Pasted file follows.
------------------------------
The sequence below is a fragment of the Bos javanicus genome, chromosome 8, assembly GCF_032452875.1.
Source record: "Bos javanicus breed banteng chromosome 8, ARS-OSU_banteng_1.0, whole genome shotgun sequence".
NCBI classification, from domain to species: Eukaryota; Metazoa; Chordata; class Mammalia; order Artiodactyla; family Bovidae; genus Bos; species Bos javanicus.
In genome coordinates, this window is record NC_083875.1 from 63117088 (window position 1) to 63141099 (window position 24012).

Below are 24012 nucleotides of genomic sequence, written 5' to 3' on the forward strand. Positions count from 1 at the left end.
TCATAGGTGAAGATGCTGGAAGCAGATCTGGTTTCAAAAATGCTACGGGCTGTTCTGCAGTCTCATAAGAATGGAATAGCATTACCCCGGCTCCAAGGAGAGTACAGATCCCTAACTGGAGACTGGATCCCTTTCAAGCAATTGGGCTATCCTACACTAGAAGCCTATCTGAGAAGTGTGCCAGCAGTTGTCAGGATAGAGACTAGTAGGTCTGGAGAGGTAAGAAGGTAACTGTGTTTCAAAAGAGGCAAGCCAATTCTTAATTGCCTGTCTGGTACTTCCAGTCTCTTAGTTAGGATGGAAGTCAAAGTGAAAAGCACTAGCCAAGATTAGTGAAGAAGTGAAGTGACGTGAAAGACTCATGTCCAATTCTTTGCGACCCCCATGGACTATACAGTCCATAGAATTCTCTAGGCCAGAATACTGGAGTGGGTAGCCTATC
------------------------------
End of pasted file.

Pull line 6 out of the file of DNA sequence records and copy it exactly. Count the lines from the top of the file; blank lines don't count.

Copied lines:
TCATAGGTGAAGATGCTGGAAGCAGATCTGGTTTCAAAAATGCTACGGGCTGTTCTGCAGTCTCATAAGAATGGAATAGCATTACCCCGGCTCCAAGGAGAGTACAGATCCCTAACTGGAGACTGGATCCCTTTCAAGCAATTGGGCTATCCTACACTAGAAGCCTATCTGAGAAGTGTGCCAGCAGTTGTCAGGATAGAGACTAGTAGGTCTGGAGAGGTAAGAAGGTAACTGTGTTTCAAAAGAGGCAAGCCAATTCTTAATTGCCTGTCTGGTACTTCCAGTCTCTTAGTTAGGATGGAAGTCAAAGTGAAAAGCACTAGCCAAGATTAGTGAAGAAGTGAAGTGACGTGAAAGACTCATGTCCAATTCTTTGCGACCCCCATGGACTATACAGTCCATAGAATTCTCTAGGCCAGAATACTGGAGTGGGTAGCCTATC